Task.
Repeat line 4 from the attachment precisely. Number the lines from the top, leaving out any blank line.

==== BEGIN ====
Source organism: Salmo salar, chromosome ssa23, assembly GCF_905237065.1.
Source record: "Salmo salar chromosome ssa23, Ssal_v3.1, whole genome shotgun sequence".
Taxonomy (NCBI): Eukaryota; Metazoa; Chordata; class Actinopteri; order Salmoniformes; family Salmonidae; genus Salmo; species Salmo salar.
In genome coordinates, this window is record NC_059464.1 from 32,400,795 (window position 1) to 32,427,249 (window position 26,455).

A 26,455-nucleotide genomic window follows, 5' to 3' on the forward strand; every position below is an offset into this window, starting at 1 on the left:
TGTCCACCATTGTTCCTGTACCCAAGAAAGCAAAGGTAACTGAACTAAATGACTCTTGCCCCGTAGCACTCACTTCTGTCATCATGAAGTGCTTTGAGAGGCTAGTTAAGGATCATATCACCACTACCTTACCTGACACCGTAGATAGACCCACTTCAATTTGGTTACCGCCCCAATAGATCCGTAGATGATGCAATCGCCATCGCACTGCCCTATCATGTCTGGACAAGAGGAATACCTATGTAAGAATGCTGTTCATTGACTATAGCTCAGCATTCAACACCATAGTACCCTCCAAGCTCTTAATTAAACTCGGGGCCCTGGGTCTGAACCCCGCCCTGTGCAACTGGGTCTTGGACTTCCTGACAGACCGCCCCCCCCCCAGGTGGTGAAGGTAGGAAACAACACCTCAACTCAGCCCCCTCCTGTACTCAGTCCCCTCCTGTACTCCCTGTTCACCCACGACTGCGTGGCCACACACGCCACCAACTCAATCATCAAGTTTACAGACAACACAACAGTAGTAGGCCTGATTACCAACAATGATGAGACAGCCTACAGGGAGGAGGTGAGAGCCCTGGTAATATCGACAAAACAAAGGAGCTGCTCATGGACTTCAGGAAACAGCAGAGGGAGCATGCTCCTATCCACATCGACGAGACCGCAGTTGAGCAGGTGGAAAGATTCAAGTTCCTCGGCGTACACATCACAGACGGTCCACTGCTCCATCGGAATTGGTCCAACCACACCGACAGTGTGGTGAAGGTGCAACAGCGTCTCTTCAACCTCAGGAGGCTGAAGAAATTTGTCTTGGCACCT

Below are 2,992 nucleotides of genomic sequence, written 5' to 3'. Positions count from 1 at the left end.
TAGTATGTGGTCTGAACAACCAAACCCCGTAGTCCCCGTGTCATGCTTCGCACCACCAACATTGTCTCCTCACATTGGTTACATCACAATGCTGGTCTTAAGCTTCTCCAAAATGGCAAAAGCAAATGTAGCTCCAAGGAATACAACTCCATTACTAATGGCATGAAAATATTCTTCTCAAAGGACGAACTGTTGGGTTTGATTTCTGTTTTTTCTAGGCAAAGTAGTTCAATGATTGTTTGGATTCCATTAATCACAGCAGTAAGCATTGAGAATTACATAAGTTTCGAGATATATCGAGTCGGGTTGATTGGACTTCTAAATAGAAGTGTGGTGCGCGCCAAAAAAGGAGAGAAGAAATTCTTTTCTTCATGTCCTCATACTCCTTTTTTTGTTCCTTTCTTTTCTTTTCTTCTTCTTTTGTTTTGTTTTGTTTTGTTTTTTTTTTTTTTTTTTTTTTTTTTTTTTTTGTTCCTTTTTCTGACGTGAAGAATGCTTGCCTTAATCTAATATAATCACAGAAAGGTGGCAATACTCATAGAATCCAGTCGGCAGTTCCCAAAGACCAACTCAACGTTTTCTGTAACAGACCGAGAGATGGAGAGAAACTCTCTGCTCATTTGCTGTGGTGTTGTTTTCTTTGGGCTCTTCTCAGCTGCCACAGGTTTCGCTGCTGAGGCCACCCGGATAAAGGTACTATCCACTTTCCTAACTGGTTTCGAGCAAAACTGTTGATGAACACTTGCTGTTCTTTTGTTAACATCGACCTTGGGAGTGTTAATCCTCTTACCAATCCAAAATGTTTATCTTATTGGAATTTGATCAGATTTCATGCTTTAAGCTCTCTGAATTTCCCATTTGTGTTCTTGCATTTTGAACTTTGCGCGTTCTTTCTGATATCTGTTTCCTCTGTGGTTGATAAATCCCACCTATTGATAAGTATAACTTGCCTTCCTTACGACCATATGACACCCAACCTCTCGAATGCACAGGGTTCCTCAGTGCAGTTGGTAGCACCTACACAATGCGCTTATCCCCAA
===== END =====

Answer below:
In genome coordinates, this window is record NC_059464.1 from 32,400,795 (window position 1) to 32,427,249 (window position 26,455).